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Don't Get Caught Members > WOOR: WA Set For Australia-First Speed Cam Trial!
WOOR: WA Set For Australia-First Speed Cam Trial!

Feb 2, 2021

WA Set To Trial Australia's First Mobile Average-Speed Police Cameras To Improve Road Safety

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In a first for Australia, a pair of mobile point-to-point average-speed cameras are expected to be deployed on WA roads from September at speeding hotspots.

Starting as a trial to gauge how effective and reliable the new technology is, it could lead to a broader roll-out of the cameras in the coming years.

The news came as WA recorded its worst January road toll in more than a decade, with 23 deaths — most of which were on regional roads.

WA Road Safety Commissioner Adrian Warner said the RSC would primarily test the technology on regional roads.

"We know regional roads are a problem in terms of people dying," he said. "[We] need to keep looking at different ways of doing things to try and get the message across about road safety."

Point-to-point speed camera technology is already in place across Australia, but systems that can easily be deployed in different areas are not.

WA's only fixed point-to-point speed camera system is along a 28-kilometre stretch of the Forrest Highway in the state's South West.

It was installed in 2017.

The new mobile version of that technology is attached to a trailer, meaning it can be deployed in any region of the state.

While the cameras calculate average speed over a distance, they also function as "standard" speed cameras and will snap pictures of cars if they are speeding when they pass by.

The trial is expected to last up to four months and will determine how effective the cameras are in reducing speeding.

"None of [the other states] are moving into the mobile point-to-point space," Mr Warner said.

"We'll be able to position the [camera] at different points on different roads, and they'll have the same capacity to monitor your speed as you go past them.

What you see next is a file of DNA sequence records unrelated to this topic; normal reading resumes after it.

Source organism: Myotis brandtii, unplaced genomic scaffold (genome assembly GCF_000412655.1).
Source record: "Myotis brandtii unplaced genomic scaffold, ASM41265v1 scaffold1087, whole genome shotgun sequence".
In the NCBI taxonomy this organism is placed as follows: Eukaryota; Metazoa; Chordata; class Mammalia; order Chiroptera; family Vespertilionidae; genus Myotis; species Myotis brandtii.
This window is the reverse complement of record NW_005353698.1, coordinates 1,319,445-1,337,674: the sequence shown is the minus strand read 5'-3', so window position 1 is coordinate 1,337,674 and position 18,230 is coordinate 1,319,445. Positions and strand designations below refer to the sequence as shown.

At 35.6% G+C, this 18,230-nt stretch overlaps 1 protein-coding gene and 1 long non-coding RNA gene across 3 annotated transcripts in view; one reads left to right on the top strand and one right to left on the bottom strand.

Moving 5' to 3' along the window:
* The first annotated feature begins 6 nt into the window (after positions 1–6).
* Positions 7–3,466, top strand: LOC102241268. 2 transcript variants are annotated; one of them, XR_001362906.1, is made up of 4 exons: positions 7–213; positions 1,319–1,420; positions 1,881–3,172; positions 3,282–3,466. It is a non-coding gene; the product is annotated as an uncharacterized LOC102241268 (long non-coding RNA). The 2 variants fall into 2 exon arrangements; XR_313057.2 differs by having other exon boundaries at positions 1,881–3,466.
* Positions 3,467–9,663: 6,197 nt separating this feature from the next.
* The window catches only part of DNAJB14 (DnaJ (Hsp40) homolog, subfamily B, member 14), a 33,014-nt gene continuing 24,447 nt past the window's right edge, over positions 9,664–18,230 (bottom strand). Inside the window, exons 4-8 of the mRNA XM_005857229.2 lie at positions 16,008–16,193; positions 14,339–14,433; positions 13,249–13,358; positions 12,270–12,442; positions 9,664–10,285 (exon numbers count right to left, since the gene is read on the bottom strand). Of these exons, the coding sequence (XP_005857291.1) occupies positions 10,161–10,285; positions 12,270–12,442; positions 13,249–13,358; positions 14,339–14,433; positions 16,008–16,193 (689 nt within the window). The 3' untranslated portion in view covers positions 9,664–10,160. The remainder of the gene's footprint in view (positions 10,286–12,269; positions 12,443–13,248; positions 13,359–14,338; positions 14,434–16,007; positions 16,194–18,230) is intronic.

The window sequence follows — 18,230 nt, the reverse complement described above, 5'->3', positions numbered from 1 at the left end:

"But they'll also have the capacity to average your speed between the two cameras."

No infringements will be handed out during the trial.

Mr Warner said he was confident cameras had proved effective in reducing speeding.

He claimed the number of speeding drivers had halved on the Forrest Highway since its fixed point-to-point systems were installed.

Road Safety Commission (RSC) statistics said on average speed was a factor in about a quarter of serious crashes on regional roads.

"What we've seen [on the Forrest Highway] is the percentage of drivers speeding has dropped from 40 per cent to 20 per cent … and those who are speeding are not speeding by as much," Mr Warner said.

"Anything that gets people to drop their speed by a bit is going to be good for road safety."

Albany Highway and Indian Ocean Drive are expected to be high on the list of trial sites.

An RAC road fatalities map shows 17 people have died on Albany Highway on the 380 kilometres between Armadale and Albany since 2014.

Eight people have died on the 305km Indian Ocean Drive since 2016.

Mr Warner said the RSC would consult with police, Main Roads WA and local governments to determine the most effective trial zones.

He said the cameras would be "moved around as much as possible" to major metro and regional roads.

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Source: https://www.abc.net.au/news/2021-02-03/wa-point-to-point-speed-cameras-road-safety/13112574?

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